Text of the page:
Wind Energy Research Platform - Natura 2000 Network

Wind Energy Investments & Natura 2000 areas

The purpose of this study is not therefore to sabotage the development and integration of wind energy facilities in NATURA 2000 sites but to promote better coherency and knowledge sharing between developers, operators, local societies and authorities to encourage wind energy investments and biodiversity conservation.

Given the relatively new and emerging nature of the wind energy technologies coupled with the existence of a not lenient enough regulatory framework and policies uncertainty, demands a dedicated research to assess, predict and manage the impacts of large wind energy plants on Natura 2000 sites.


This document investigates how an effective and efficient assessment of the Habitats Directive can be best applied through adaptive and collaborative management mechanisms to reconcile the increasing demand for wind energy plants and biodiversity conservation in these vitally important environmentally protected areas. In so doing, this document – via an online survey – challenges the strict clarification of the precautionary principle which has been preserved by the EU judiciary under the regime of Article 6 (Article 6 of the Habitats Directive) in an effort to halt the loss of biodiversity and the degradation of ecosystem services in the EU and suggests community engagement, knowledge sharing and adaptive management as a recommended strategy to improve the outcomes of the strategic environmental impact assessments and ROI.


This research aims to promote the development and dissemination of solution-focused method before the Not in My Backyard Phenomenon (NIMBY) it truly becomes a significant barrier for the wind energy investors.

To what extent has the conservation effectiveness of Natura 2000 been evaluated at local, regional, national and European scales for wind power projects?

Natura 2000 is the cornerstone of EU nature and biodiversity conservation policy framework. It has been developed under the Birds Directive (1979) and Habitats Directive (1992) with main scope to establish ecosystem stability and develop new strategic priorities, methods and practices to protect endangered and threatened wildlife species and habitats.

Natura 2000 is a massive network of 26.000 environmental protected areas in all the 27 Member States of the European Union and covers an area of more than 750.000 km2, which occupy 18% of the EU land area and hold more than 90% of all the European protected wilderness locations. One of the most important and interesting parts of Natura 2000 is that although the network will certainly include nature reserves, most of the land is likely to continue to be privately owned and the emphasis is on ensuring that future management is sustainable, both ecologically and economically.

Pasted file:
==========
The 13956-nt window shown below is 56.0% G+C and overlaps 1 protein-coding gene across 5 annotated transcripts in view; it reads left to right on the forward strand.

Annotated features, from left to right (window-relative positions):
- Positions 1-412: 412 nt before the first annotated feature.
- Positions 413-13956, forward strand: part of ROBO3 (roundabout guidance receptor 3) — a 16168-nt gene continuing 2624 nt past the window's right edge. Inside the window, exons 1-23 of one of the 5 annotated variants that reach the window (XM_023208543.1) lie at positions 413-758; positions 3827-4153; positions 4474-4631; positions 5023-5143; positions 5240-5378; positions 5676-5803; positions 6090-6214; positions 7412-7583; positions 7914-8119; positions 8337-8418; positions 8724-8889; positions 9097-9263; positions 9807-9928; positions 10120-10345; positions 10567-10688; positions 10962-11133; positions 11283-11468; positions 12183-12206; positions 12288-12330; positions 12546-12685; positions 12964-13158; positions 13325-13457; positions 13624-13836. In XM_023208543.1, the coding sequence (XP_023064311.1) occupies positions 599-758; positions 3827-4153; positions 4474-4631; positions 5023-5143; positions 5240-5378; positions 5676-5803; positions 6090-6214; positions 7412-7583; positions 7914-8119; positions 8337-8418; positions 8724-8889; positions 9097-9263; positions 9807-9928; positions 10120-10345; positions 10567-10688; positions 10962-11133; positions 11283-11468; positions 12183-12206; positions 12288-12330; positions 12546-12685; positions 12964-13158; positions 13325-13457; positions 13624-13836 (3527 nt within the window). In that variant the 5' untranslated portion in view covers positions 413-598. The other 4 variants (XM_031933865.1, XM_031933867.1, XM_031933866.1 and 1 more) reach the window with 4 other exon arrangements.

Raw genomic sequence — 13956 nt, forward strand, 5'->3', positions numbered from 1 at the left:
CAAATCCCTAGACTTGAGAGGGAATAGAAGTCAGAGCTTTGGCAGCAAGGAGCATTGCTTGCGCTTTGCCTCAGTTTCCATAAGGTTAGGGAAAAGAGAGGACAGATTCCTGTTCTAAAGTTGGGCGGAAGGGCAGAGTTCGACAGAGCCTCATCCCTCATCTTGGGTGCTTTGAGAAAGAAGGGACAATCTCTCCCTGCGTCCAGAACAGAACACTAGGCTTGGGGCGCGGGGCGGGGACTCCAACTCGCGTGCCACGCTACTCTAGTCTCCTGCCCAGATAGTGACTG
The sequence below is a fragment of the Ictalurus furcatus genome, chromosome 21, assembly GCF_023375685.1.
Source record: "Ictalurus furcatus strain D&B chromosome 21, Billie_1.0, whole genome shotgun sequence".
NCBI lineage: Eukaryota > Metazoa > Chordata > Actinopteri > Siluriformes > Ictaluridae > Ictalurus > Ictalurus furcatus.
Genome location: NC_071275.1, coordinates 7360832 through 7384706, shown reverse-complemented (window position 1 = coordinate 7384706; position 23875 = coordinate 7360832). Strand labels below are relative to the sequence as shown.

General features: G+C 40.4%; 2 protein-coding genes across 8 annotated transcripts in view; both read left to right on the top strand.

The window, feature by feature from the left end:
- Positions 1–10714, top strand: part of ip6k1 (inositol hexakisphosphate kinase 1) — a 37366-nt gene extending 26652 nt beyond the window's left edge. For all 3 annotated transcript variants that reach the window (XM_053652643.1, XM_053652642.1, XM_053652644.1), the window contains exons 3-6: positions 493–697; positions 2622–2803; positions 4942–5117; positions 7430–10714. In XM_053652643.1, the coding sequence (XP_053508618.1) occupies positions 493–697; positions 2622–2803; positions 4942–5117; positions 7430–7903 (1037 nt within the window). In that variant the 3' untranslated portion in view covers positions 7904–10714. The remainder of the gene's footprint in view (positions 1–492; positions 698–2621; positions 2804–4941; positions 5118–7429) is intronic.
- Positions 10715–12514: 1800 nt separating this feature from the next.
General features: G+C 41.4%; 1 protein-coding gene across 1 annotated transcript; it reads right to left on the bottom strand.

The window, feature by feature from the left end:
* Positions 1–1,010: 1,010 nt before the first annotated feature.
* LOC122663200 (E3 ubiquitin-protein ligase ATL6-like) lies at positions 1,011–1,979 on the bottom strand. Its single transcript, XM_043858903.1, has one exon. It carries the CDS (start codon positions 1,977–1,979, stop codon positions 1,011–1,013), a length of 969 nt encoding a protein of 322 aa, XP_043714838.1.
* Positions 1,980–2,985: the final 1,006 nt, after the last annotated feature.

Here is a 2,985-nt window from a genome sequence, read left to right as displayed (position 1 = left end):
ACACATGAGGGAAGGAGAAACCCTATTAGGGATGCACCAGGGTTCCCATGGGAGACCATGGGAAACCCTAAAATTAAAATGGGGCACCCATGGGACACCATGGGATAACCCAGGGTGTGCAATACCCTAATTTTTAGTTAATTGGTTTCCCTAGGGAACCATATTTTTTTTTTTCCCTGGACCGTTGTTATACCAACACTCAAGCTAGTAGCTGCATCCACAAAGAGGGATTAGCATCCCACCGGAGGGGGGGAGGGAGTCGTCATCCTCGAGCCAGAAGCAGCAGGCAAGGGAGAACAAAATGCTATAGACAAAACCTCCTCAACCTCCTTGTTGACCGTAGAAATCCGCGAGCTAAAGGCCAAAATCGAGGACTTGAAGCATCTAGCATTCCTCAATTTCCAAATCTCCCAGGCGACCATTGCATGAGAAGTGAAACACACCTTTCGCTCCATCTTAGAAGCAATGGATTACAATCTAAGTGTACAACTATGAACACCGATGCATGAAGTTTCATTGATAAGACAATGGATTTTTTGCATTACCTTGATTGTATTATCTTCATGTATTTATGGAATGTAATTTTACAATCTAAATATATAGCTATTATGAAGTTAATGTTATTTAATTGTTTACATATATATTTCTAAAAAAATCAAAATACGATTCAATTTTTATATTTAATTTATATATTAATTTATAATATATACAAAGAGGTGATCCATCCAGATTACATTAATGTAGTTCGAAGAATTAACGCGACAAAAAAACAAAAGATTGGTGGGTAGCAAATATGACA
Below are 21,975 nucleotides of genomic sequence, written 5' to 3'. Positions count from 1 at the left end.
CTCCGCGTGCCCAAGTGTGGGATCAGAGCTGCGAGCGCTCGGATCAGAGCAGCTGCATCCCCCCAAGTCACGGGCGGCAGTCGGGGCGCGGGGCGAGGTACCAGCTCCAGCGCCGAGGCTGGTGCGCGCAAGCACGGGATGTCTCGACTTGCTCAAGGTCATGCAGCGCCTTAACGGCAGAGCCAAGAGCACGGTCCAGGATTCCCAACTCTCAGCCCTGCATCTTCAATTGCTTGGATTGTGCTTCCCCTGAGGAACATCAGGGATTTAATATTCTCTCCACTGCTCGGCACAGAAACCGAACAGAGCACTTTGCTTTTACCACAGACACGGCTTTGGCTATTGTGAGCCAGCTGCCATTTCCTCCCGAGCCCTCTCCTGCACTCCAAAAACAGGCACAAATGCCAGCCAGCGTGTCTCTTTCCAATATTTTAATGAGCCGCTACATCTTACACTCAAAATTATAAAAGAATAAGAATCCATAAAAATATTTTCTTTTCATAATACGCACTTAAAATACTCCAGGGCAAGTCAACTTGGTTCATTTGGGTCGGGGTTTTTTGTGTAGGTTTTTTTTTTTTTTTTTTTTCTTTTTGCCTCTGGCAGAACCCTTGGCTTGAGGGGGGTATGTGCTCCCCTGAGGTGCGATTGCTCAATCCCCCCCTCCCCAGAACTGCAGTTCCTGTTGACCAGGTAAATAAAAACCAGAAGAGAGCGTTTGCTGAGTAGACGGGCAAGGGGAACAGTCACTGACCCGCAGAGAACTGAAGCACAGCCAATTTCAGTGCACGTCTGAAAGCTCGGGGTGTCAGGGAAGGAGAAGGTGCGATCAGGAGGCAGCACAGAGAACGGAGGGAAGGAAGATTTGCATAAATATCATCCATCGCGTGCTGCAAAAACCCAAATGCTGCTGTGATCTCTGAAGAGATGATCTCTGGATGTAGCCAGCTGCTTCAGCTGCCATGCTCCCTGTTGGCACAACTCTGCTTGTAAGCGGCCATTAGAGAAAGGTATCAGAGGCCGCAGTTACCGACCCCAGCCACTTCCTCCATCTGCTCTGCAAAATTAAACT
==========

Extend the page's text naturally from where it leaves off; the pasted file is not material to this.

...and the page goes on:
Wind Energy Projects in NATURA 2000 areas

Wind Energy Projects in NATURA 2000 areas.

Wind energy investments in such areas, however, can raise serious environmental concerns, and development versus conservation conflicts can arise, because wind turbines can have several adverse environmental impacts, including noise disturbance and modification of local weather

Generally speaking, wind energy installations do not represent a threat to wildlife but when the potential project has poor siting strategies perspectives and design deficiencies the negative impact on vulnerable species and habitats of the ecosystem is more than certain. This is the main reason that an environmental permit will not hold in EU courts when the EU directives and regulations are not respected from investors and developers.

Despite the fact that there are several official guidelines and approaches that can emphasize the process of the zoning areas characterization, the effective identification of these areas and the probability of possible significant effects to Natura 2000 sites has been ignored.

In this context “possible” refers to the presence of uncertainty with regard to the absence of significant effects and “significant” means not unimportant, trivial or inconsequential but an effect that has the potential to undermine the site’s conservation objectives. In other words, any effect during the entire life-cycle process of a wind energy project which would compromise the ecological functionality of landscapes and viability of an ecosystem, and interfere with achieving the conservation objectives of the site, would constitute a significant effect.

Our study area in Kafireas, South Evia (our Euboea), Greece recognized as a priority area for bird conservation in hosting many Special Protected Areas (SPAs) within the Natura 2000. Much of it, however, is also designated as a wind farm priority area, (the Regulatory Authority for Energy accounting more than 12,500 MW nominal capacity in the mainland, more than half of the applications refer to the windy areas of Evia).

Our research illustrates an emerging generic conflict of industrialized wind energy development in ecologically sensitive areas, as evinced by the sharp increase of developers’ interest in future wind farms in our study area, when the currently operating wind farms alone account for a significant hazard to the local ecosystem.